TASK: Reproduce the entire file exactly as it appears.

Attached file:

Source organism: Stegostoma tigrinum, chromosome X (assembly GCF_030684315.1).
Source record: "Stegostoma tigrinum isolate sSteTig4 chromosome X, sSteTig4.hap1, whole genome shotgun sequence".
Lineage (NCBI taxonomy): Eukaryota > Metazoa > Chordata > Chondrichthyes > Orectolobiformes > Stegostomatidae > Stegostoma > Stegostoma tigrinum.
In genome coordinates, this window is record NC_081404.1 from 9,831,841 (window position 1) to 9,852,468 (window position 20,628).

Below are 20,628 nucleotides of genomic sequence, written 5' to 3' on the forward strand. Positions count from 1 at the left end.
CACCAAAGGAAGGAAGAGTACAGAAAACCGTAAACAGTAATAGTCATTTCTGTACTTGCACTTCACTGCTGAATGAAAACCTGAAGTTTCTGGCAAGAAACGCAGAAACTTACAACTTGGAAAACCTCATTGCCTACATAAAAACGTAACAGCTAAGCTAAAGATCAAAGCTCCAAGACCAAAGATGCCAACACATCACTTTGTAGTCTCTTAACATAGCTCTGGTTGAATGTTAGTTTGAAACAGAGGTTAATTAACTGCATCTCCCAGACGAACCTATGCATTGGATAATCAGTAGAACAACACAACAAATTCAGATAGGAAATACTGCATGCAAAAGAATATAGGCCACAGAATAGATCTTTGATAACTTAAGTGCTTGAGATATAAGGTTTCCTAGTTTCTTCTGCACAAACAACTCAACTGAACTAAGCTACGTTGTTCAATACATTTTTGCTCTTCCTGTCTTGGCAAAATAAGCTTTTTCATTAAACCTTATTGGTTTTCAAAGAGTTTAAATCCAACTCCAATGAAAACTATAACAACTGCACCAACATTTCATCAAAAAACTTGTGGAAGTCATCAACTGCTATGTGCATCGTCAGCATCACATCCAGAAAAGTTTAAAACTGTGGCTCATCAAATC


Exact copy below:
Source organism: Stegostoma tigrinum, chromosome X (assembly GCF_030684315.1).
Source record: "Stegostoma tigrinum isolate sSteTig4 chromosome X, sSteTig4.hap1, whole genome shotgun sequence".
Lineage (NCBI taxonomy): Eukaryota > Metazoa > Chordata > Chondrichthyes > Orectolobiformes > Stegostomatidae > Stegostoma > Stegostoma tigrinum.
In genome coordinates, this window is record NC_081404.1 from 9,831,841 (window position 1) to 9,852,468 (window position 20,628).

Below are 20,628 nucleotides of genomic sequence, written 5' to 3' on the forward strand. Positions count from 1 at the left end.
CACCAAAGGAAGGAAGAGTACAGAAAACCGTAAACAGTAATAGTCATTTCTGTACTTGCACTTCACTGCTGAATGAAAACCTGAAGTTTCTGGCAAGAAACGCAGAAACTTACAACTTGGAAAACCTCATTGCCTACATAAAAACGTAACAGCTAAGCTAAAGATCAAAGCTCCAAGACCAAAGATGCCAACACATCACTTTGTAGTCTCTTAACATAGCTCTGGTTGAATGTTAGTTTGAAACAGAGGTTAATTAACTGCATCTCCCAGACGAACCTATGCATTGGATAATCAGTAGAACAACACAACAAATTCAGATAGGAAATACTGCATGCAAAAGAATATAGGCCACAGAATAGATCTTTGATAACTTAAGTGCTTGAGATATAAGGTTTCCTAGTTTCTTCTGCACAAACAACTCAACTGAACTAAGCTACGTTGTTCAATACATTTTTGCTCTTCCTGTCTTGGCAAAATAAGCTTTTTCATTAAACCTTATTGGTTTTCAAAGAGTTTAAATCCAACTCCAATGAAAACTATAACAACTGCACCAACATTTCATCAAAAAACTTGTGGAAGTCATCAACTGCTATGTGCATCGTCAGCATCACATCCAGAAAAGTTTAAAACTGTGGCTCATCAAATC